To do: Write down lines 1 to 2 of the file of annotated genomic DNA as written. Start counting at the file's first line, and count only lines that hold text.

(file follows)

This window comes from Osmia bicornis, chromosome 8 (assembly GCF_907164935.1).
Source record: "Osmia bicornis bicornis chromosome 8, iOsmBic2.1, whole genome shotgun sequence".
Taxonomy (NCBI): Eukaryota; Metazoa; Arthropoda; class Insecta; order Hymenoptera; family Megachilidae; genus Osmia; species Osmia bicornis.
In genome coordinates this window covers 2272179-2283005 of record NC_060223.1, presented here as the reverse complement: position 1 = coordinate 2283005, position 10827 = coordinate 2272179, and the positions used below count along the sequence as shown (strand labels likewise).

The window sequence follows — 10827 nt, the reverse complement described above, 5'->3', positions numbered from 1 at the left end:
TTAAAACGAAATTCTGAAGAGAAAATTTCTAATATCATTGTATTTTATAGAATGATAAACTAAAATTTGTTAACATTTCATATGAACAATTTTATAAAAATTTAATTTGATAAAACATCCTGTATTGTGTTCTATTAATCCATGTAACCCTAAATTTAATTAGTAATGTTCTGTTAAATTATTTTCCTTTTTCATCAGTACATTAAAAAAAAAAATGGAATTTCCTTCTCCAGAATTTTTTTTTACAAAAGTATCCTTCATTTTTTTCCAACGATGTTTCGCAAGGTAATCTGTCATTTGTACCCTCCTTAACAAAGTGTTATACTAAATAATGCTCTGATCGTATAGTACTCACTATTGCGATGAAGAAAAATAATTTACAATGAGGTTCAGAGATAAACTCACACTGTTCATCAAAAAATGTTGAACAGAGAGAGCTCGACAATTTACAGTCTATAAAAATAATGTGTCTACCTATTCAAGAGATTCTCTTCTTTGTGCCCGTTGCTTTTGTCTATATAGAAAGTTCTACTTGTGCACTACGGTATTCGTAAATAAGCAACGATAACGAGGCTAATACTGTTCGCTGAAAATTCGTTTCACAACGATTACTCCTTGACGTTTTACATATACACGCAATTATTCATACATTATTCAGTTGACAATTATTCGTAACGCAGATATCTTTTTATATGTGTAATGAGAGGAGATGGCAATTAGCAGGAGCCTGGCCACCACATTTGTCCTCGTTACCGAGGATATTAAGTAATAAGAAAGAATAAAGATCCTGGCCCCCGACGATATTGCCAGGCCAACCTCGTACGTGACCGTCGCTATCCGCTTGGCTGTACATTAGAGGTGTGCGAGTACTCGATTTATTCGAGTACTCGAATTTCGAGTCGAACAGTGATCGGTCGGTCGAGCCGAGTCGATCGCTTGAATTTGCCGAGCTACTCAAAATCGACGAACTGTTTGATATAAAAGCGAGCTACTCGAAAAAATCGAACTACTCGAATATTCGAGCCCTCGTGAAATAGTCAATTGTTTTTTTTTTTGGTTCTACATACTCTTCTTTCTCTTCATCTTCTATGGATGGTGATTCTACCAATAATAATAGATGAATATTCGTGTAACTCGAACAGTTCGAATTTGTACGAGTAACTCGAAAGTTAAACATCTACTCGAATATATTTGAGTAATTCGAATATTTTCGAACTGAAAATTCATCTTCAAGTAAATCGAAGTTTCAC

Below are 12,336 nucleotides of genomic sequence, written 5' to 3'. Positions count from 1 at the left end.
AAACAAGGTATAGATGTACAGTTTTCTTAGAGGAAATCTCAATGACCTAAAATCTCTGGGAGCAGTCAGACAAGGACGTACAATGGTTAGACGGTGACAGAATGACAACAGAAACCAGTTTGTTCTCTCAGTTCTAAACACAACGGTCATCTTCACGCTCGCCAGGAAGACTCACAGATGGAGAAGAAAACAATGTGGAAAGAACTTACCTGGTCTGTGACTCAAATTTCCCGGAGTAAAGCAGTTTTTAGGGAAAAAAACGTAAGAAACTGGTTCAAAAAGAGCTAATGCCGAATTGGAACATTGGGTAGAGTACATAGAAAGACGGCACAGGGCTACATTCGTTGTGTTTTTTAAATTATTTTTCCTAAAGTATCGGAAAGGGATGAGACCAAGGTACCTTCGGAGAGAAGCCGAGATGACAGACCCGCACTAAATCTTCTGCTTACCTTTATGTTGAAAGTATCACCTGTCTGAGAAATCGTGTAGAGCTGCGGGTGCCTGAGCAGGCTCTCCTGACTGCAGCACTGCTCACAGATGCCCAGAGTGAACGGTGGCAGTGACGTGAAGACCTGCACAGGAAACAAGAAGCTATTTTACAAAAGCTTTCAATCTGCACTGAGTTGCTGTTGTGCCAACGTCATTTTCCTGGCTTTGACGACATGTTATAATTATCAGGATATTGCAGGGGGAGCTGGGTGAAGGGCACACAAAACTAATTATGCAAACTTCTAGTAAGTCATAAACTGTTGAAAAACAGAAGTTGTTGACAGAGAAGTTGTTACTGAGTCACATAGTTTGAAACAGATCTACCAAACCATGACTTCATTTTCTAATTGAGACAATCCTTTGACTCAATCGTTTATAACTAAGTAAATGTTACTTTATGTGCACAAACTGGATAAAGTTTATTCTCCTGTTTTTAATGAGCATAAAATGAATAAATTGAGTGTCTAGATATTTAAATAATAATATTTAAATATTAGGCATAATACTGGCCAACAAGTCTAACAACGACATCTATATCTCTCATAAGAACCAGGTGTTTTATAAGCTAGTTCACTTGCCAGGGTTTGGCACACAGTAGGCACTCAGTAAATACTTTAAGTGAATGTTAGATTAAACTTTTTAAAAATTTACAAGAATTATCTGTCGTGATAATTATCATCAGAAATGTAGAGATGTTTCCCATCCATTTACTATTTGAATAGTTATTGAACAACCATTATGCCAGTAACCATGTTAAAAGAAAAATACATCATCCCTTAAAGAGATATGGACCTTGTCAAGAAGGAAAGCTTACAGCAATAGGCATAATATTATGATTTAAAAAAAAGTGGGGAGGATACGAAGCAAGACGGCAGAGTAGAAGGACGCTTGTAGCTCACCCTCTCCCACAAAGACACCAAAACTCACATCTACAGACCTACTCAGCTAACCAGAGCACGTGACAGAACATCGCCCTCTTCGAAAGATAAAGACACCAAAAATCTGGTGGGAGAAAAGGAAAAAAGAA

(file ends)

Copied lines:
This window comes from Osmia bicornis, chromosome 8 (assembly GCF_907164935.1).
Source record: "Osmia bicornis bicornis chromosome 8, iOsmBic2.1, whole genome shotgun sequence".